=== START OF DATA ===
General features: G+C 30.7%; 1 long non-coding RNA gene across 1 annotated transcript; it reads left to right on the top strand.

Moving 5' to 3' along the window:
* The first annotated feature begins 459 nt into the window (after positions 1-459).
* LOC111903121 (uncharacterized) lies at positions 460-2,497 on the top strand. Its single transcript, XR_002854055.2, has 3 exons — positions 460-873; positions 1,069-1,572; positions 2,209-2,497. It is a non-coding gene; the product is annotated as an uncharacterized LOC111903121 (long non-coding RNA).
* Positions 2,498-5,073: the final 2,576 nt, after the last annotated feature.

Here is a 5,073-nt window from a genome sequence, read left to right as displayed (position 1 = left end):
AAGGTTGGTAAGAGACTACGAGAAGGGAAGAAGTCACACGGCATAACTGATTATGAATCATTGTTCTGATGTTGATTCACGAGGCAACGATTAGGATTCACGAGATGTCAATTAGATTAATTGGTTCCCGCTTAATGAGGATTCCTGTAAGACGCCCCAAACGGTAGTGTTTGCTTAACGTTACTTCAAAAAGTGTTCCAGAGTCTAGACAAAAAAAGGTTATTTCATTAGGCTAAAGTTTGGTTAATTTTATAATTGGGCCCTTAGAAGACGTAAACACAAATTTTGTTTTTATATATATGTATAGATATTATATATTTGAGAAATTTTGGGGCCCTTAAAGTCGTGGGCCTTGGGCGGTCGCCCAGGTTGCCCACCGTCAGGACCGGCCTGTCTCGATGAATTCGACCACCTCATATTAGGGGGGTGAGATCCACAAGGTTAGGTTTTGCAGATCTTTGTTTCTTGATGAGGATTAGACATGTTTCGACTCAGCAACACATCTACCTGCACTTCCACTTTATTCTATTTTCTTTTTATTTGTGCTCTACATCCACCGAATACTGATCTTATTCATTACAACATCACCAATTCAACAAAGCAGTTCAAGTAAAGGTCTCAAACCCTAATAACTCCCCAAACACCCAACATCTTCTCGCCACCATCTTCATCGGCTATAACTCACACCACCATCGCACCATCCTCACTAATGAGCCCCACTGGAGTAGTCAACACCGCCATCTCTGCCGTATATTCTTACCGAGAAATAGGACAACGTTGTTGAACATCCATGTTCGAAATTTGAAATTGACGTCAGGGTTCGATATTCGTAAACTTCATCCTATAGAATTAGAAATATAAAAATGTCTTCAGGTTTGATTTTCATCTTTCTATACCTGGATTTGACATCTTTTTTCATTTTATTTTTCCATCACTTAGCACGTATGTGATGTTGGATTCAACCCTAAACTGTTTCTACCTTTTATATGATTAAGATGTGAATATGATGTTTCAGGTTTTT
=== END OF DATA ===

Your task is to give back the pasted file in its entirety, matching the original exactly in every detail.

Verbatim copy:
General features: G+C 30.7%; 1 long non-coding RNA gene across 1 annotated transcript; it reads left to right on the top strand.

Moving 5' to 3' along the window:
* The first annotated feature begins 459 nt into the window (after positions 1-459).
* LOC111903121 (uncharacterized) lies at positions 460-2,497 on the top strand. Its single transcript, XR_002854055.2, has 3 exons — positions 460-873; positions 1,069-1,572; positions 2,209-2,497. It is a non-coding gene; the product is annotated as an uncharacterized LOC111903121 (long non-coding RNA).
* Positions 2,498-5,073: the final 2,576 nt, after the last annotated feature.

Here is a 5,073-nt window from a genome sequence, read left to right as displayed (position 1 = left end):
AAGGTTGGTAAGAGACTACGAGAAGGGAAGAAGTCACACGGCATAACTGATTATGAATCATTGTTCTGATGTTGATTCACGAGGCAACGATTAGGATTCACGAGATGTCAATTAGATTAATTGGTTCCCGCTTAATGAGGATTCCTGTAAGACGCCCCAAACGGTAGTGTTTGCTTAACGTTACTTCAAAAAGTGTTCCAGAGTCTAGACAAAAAAAGGTTATTTCATTAGGCTAAAGTTTGGTTAATTTTATAATTGGGCCCTTAGAAGACGTAAACACAAATTTTGTTTTTATATATATGTATAGATATTATATATTTGAGAAATTTTGGGGCCCTTAAAGTCGTGGGCCTTGGGCGGTCGCCCAGGTTGCCCACCGTCAGGACCGGCCTGTCTCGATGAATTCGACCACCTCATATTAGGGGGGTGAGATCCACAAGGTTAGGTTTTGCAGATCTTTGTTTCTTGATGAGGATTAGACATGTTTCGACTCAGCAACACATCTACCTGCACTTCCACTTTATTCTATTTTCTTTTTATTTGTGCTCTACATCCACCGAATACTGATCTTATTCATTACAACATCACCAATTCAACAAAGCAGTTCAAGTAAAGGTCTCAAACCCTAATAACTCCCCAAACACCCAACATCTTCTCGCCACCATCTTCATCGGCTATAACTCACACCACCATCGCACCATCCTCACTAATGAGCCCCACTGGAGTAGTCAACACCGCCATCTCTGCCGTATATTCTTACCGAGAAATAGGACAACGTTGTTGAACATCCATGTTCGAAATTTGAAATTGACGTCAGGGTTCGATATTCGTAAACTTCATCCTATAGAATTAGAAATATAAAAATGTCTTCAGGTTTGATTTTCATCTTTCTATACCTGGATTTGACATCTTTTTTCATTTTATTTTTCCATCACTTAGCACGTATGTGATGTTGGATTCAACCCTAAACTGTTTCTACCTTTTATATGATTAAGATGTGAATATGATGTTTCAGGTTTTT